Approximate chronology of events at Fur-Ever Wild. The literature reference is "Petter 2012" unless otherwise noted.
Adler, Erin. 2015. "Lakeville-Area Fur Farm Fur-Ever Wild Sparks Controversy with S.D. Expansion." Star Tribune. July 21. http://www.startribune.com/lakeville-fur-farm-fur-ever-wild-sparks-controversy-with-south-dakota-expansion/317665251/
Backus, Megan. 2015. "Wolf Pup Exhibitor Endangers Animal and Human Health." Animal Legal Defense Fund (ALDF). May 19. http://aldf.org/press-room/press-releases/wolf-pup-exhibitor-endangers-animal-and-human-health/
Born Free USA. 2009. "Cruelty Uncaged: A Review of Fur Farming in America." Born Free USA. http://www.all-creatures.org/articles/ar-cruelty-uncaged-furt.pdf
Change for Animals Foundation. 2012. "Ten Things Everyone Should Know about Fur." Change for Animals Foundation. http://www.spca.org.sg/documents/tenthingsfur.pdf
Chick, Jennifer. 2013. “Proposed Zoning Ordinance Changes Have Eureka Township Residents Questioning What Animals Can Be Allowed.” Sun This Week, March 1. http://sunthisweek.com/2013/03/01/proposed-zoning-ordinance-changes-have-eureka-township-residents-questioning-what-animals-can-be-allowed/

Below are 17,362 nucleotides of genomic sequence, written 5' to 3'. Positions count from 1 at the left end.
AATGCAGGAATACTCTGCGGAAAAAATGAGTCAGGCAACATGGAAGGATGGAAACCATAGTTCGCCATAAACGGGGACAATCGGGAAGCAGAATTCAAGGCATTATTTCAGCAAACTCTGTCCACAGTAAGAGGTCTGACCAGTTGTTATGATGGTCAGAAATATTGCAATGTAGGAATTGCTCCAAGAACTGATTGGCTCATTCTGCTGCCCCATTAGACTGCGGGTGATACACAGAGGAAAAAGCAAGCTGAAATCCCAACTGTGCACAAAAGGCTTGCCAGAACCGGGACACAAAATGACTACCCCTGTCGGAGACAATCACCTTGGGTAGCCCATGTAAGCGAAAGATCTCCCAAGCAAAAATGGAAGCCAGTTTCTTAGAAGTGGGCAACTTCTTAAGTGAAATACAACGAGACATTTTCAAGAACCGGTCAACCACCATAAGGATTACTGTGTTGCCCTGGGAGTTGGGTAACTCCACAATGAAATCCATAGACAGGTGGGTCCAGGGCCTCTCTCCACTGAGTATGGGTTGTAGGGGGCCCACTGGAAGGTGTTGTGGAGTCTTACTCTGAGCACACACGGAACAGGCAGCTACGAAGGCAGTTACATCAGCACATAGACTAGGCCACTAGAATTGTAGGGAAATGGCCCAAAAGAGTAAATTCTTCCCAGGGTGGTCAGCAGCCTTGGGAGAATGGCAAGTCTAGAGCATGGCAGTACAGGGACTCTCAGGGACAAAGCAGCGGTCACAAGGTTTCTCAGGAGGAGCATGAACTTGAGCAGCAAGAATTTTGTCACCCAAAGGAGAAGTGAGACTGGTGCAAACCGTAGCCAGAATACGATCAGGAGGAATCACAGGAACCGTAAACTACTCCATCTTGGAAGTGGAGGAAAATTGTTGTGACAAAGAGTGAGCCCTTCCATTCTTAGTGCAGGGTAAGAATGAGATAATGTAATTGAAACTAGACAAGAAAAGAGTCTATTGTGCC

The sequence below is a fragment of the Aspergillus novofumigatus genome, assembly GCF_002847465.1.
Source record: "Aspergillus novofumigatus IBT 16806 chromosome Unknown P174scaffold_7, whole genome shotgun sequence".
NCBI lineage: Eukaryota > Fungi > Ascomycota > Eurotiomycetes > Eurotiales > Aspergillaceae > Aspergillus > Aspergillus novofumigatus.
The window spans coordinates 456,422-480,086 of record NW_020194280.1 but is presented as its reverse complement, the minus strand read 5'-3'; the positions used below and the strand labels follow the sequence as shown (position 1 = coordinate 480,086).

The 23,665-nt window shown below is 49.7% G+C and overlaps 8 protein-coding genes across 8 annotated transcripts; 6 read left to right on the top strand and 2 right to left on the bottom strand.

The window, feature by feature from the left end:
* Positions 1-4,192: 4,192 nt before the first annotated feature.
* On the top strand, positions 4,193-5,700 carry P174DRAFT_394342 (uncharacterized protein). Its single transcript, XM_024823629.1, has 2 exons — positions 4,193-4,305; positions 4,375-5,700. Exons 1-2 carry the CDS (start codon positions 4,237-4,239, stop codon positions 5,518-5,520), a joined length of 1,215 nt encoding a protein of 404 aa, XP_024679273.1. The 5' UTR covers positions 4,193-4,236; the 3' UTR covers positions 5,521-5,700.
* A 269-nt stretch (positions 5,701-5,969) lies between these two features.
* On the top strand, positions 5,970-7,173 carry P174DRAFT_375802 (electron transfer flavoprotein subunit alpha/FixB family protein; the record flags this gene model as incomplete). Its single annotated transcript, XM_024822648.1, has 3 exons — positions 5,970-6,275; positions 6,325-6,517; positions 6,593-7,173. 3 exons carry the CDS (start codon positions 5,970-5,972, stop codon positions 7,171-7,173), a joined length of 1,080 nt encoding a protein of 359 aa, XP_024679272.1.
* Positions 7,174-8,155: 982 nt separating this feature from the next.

Conrad Pearson, Jackie. 2015. "Deadwood Adopts Dangerous Wild/exotic Animal Ordinance." Black Hills Pioneer, July 22. http://www.bhpioneer.com/article_2a082022-3088-11e5-be5f-939bc791d200.html
Cronin, Aisling Maria. 2015. "Minnesota Petting Zoo Exposed for Killing Endangered Gray Wolves for Their Fur." One Green Planet. December 13. http://www.onegreenplanet.org/news/minnesota-petting-zoo-exposed-for-killing-endangered-gray-wolves-for-their-fur/
Hanson, Hillary. 2015. "Petting Zoo Accused Of Slaughtering Endangered Animals For Fur." Huffington Post. December 10. http://www.huffingtonpost.com/entry/petting-zoo-fur-ever-wild-wolves-fur_56687c8ce4b0f290e52199a2